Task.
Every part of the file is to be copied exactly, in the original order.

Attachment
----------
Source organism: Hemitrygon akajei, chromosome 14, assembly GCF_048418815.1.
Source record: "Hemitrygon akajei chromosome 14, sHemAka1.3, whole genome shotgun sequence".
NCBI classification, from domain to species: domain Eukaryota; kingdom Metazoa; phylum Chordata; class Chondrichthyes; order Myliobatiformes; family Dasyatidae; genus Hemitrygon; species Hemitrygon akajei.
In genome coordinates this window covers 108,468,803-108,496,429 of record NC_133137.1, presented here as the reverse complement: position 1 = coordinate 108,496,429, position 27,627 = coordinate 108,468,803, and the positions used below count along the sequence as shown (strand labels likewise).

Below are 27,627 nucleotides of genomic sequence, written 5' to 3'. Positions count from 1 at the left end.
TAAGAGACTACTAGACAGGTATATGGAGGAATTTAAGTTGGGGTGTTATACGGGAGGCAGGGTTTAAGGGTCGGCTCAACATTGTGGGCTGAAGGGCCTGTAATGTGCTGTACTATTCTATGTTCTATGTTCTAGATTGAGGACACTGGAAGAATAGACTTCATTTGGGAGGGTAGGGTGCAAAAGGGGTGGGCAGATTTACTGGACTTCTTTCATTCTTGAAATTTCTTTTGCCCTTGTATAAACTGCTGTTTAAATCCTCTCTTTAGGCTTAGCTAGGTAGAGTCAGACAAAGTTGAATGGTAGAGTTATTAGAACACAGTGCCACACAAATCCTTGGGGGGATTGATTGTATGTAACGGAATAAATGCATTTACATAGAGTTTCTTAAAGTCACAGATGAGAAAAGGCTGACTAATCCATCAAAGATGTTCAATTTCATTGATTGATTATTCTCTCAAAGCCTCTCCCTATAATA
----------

Source organism: Hemitrygon akajei, chromosome 14, assembly GCF_048418815.1.
Source record: "Hemitrygon akajei chromosome 14, sHemAka1.3, whole genome shotgun sequence".
NCBI classification, from domain to species: domain Eukaryota; kingdom Metazoa; phylum Chordata; class Chondrichthyes; order Myliobatiformes; family Dasyatidae; genus Hemitrygon; species Hemitrygon akajei.
In genome coordinates this window covers 108,468,803-108,496,429 of record NC_133137.1, presented here as the reverse complement: position 1 = coordinate 108,496,429, position 27,627 = coordinate 108,468,803, and the positions used below count along the sequence as shown (strand labels likewise).

Below are 27,627 nucleotides of genomic sequence, written 5' to 3'. Positions count from 1 at the left end.
TAAGAGACTACTAGACAGGTATATGGAGGAATTTAAGTTGGGGTGTTATACGGGAGGCAGGGTTTAAGGGTCGGCTCAACATTGTGGGCTGAAGGGCCTGTAATGTGCTGTACTATTCTATGTTCTATGTTCTAGATTGAGGACACTGGAAGAATAGACTTCATTTGGGAGGGTAGGGTGCAAAAGGGGTGGGCAGATTTACTGGACTTCTTTCATTCTTGAAATTTCTTTTGCCCTTGTATAAACTGCTGTTTAAATCCTCTCTTTAGGCTTAGCTAGGTAGAGTCAGACAAAGTTGAATGGTAGAGTTATTAGAACACAGTGCCACACAAATCCTTGGGGGGATTGATTGTATGTAACGGAATAAATGCATTTACATAGAGTTTCTTAAAGTCACAGATGAGAAAAGGCTGACTAATCCATCAAAGATGTTCAATTTCATTGATTGATTATTCTCTCAAAGCCTCTCCCTATAATA